Next month, I will be leading a workshop for a girls’ hockey prep school/college showcase at Breakaway Ice Center in Tewksbury. The topic is “Improve your health, Improve your performance”.
You might not think this is a necessary conversation but truly it is.
Do you know how many times I see student athletes walking into practice or a game with a Dunkin Donuts Koolatta or some other nutrient-lacking, chemical-laden fast food? All the time! You would be amazed at how many student athletes are overweight, go to their sport hung over, or struggling to control stress and anxiety during high pressure moments.
This demographic is not immune to the same temptations and health concerns of every one else. Although they exercise and are usually physically fit, they do not always have balanced fitness routine, they are not necessarily mentally or emotionally fit, nor are they eating foods that support the body’s need for nutrition and energy. In time, these bad habits will catch up to them. And for now, I guarantee, they are not playing as well as they could.
There was a recent article on the benefits of pilates for hockey players. From In Goal Magazine, “Hockey Players and Pilates Reformers“. It briefly discusses how pilates and yoga can help bring the body in balance.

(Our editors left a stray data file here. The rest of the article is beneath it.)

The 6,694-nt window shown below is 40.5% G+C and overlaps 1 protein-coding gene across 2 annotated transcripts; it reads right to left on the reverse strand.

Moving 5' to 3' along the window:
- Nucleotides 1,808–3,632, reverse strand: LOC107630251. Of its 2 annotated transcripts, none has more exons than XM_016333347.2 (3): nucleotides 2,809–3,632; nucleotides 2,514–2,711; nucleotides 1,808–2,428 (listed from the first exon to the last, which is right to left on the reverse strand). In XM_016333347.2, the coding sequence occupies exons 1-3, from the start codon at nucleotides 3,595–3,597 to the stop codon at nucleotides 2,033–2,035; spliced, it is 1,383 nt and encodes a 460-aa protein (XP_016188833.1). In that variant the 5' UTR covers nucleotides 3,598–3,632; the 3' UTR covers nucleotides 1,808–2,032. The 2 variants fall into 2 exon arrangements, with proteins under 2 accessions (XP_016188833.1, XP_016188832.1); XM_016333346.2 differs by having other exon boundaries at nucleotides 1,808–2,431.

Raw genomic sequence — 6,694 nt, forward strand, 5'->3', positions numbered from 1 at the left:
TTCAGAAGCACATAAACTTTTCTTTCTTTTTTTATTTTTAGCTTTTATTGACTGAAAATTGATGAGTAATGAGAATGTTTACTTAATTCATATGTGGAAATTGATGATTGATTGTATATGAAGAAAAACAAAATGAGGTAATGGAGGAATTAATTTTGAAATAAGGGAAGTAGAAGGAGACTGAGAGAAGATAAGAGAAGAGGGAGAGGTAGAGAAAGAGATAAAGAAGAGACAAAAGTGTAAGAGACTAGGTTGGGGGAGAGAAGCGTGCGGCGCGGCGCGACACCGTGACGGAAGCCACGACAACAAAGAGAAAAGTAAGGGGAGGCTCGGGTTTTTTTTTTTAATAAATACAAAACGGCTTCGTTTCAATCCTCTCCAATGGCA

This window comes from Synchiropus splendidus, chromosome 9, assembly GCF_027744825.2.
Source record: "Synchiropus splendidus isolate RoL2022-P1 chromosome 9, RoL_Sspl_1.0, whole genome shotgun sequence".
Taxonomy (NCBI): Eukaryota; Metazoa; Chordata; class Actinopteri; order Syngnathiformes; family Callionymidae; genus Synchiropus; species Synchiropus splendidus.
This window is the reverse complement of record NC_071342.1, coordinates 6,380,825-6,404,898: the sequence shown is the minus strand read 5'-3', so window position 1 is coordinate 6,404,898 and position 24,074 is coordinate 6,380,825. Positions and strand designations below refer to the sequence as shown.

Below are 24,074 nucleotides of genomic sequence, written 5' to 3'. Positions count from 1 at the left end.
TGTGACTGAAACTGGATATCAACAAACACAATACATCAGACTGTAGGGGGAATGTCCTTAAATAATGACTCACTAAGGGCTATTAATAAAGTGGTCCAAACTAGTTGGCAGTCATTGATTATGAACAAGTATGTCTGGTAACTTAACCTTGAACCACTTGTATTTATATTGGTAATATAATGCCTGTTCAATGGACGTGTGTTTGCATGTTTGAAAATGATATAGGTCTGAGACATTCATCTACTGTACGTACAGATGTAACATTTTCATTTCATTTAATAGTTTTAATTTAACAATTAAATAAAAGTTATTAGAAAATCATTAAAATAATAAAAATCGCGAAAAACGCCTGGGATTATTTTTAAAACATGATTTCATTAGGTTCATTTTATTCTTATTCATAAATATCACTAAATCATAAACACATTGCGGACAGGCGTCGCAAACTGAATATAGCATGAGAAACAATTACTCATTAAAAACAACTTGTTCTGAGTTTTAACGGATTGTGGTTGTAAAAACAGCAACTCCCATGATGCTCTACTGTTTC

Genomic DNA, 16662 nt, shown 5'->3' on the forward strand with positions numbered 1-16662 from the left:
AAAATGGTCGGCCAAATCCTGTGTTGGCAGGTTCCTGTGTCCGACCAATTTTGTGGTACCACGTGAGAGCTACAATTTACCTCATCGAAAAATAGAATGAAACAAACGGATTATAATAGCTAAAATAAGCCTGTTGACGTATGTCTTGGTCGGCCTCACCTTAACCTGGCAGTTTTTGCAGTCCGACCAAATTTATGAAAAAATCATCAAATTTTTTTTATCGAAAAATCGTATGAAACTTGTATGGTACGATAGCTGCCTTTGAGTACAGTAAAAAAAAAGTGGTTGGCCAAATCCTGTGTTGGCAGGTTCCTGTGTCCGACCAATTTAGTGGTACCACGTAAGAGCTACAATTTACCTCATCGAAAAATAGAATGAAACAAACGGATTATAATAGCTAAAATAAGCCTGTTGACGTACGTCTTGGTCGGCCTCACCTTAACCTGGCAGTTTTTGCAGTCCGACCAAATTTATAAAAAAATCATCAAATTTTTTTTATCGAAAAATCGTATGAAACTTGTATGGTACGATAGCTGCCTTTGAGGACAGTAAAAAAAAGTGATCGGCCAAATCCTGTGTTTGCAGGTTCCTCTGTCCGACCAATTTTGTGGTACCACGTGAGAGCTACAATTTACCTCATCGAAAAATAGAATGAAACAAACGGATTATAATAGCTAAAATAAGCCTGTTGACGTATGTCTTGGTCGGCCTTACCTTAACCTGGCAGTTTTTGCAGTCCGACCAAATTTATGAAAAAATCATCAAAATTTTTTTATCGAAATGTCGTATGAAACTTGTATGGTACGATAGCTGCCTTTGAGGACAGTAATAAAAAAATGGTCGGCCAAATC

“Hockey players spend most of their time in a crouched over position. Because of this, their bodies are extremely imbalanced.”
Physical fitness should not be the only focus of the student athlete. Mindfulness is becoming increasingly more popular among professional athletes says “The Mindful Athlete: Can Preventative Mental Health Improve Performance, Too?” on Vice Sports. Our brains cannot function when they are stressed and anxious. A calm, centered mind is more creative and capable of functioning in the most stressful environments.
As a parent, I know how hard it can be to provide healthy meals and a balanced enviroment while running from rink to rink, game to game. Sometimes you do what you have to do and, from this, we helped to establish these bad habits. But teens can take control over their own behaviors and work with their parents and coaches to determine the best choices for them.
Health and wellness coaches, like myself, are available to work one-on-one with student athletes to determine what habits are holding them back and how they can take charge and perform at their preferred level of performance. Not all student athletes WANT to function at their optimal level and that is okay. For those that do, how they treat their mind and body should be as important as going to practice.